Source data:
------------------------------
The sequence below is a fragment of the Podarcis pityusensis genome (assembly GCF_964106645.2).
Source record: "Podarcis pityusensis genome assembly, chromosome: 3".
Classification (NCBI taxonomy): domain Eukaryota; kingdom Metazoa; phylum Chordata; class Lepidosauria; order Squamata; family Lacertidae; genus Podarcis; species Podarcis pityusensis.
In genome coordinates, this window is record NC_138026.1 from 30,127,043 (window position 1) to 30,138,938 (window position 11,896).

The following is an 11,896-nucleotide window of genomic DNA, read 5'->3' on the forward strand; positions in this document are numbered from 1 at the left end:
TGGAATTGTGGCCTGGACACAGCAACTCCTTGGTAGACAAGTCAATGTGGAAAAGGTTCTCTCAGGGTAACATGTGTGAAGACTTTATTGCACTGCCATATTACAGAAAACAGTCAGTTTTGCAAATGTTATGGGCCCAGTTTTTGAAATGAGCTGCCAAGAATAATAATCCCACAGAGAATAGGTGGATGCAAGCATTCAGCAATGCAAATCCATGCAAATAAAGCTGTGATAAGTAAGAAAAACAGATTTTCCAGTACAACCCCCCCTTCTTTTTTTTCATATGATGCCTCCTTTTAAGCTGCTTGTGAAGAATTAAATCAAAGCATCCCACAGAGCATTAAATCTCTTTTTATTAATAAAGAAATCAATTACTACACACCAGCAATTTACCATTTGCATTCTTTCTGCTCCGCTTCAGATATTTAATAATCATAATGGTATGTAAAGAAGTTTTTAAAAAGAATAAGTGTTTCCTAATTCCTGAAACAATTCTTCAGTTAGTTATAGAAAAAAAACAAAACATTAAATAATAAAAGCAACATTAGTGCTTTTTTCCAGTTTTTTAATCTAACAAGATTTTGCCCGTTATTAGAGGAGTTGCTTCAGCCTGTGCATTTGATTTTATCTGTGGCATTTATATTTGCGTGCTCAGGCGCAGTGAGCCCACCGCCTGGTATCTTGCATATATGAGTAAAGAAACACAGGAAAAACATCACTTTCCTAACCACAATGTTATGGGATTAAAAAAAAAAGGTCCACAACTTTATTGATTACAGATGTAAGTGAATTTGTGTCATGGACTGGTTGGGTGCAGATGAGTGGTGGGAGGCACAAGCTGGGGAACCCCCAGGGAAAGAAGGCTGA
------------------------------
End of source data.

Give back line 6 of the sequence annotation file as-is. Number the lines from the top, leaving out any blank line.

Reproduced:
TGGAATTGTGGCCTGGACACAGCAACTCCTTGGTAGACAAGTCAATGTGGAAAAGGTTCTCTCAGGGTAACATGTGTGAAGACTTTATTGCACTGCCATATTACAGAAAACAGTCAGTTTTGCAAATGTTATGGGCCCAGTTTTTGAAATGAGCTGCCAAGAATAATAATCCCACAGAGAATAGGTGGATGCAAGCATTCAGCAATGCAAATCCATGCAAATAAAGCTGTGATAAGTAAGAAAAACAGATTTTCCAGTACAACCCCCCCTTCTTTTTTTTCATATGATGCCTCCTTTTAAGCTGCTTGTGAAGAATTAAATCAAAGCATCCCACAGAGCATTAAATCTCTTTTTATTAATAAAGAAATCAATTACTACACACCAGCAATTTACCATTTGCATTCTTTCTGCTCCGCTTCAGATATTTAATAATCATAATGGTATGTAAAGAAGTTTTTAAAAAGAATAAGTGTTTCCTAATTCCTGAAACAATTCTTCAGTTAGTTATAGAAAAAAAACAAAACATTAAATAATAAAAGCAACATTAGTGCTTTTTTCCAGTTTTTTAATCTAACAAGATTTTGCCCGTTATTAGAGGAGTTGCTTCAGCCTGTGCATTTGATTTTATCTGTGGCATTTATATTTGCGTGCTCAGGCGCAGTGAGCCCACCGCCTGGTATCTTGCATATATGAGTAAAGAAACACAGGAAAAACATCACTTTCCTAACCACAATGTTATGGGATTAAAAAAAAAAGGTCCACAACTTTATTGATTACAGATGTAAGTGAATTTGTGTCATGGACTGGTTGGGTGCAGATGAGTGGTGGGAGGCACAAGCTGGGGAACCCCCAGGGAAAGAAGGCTGA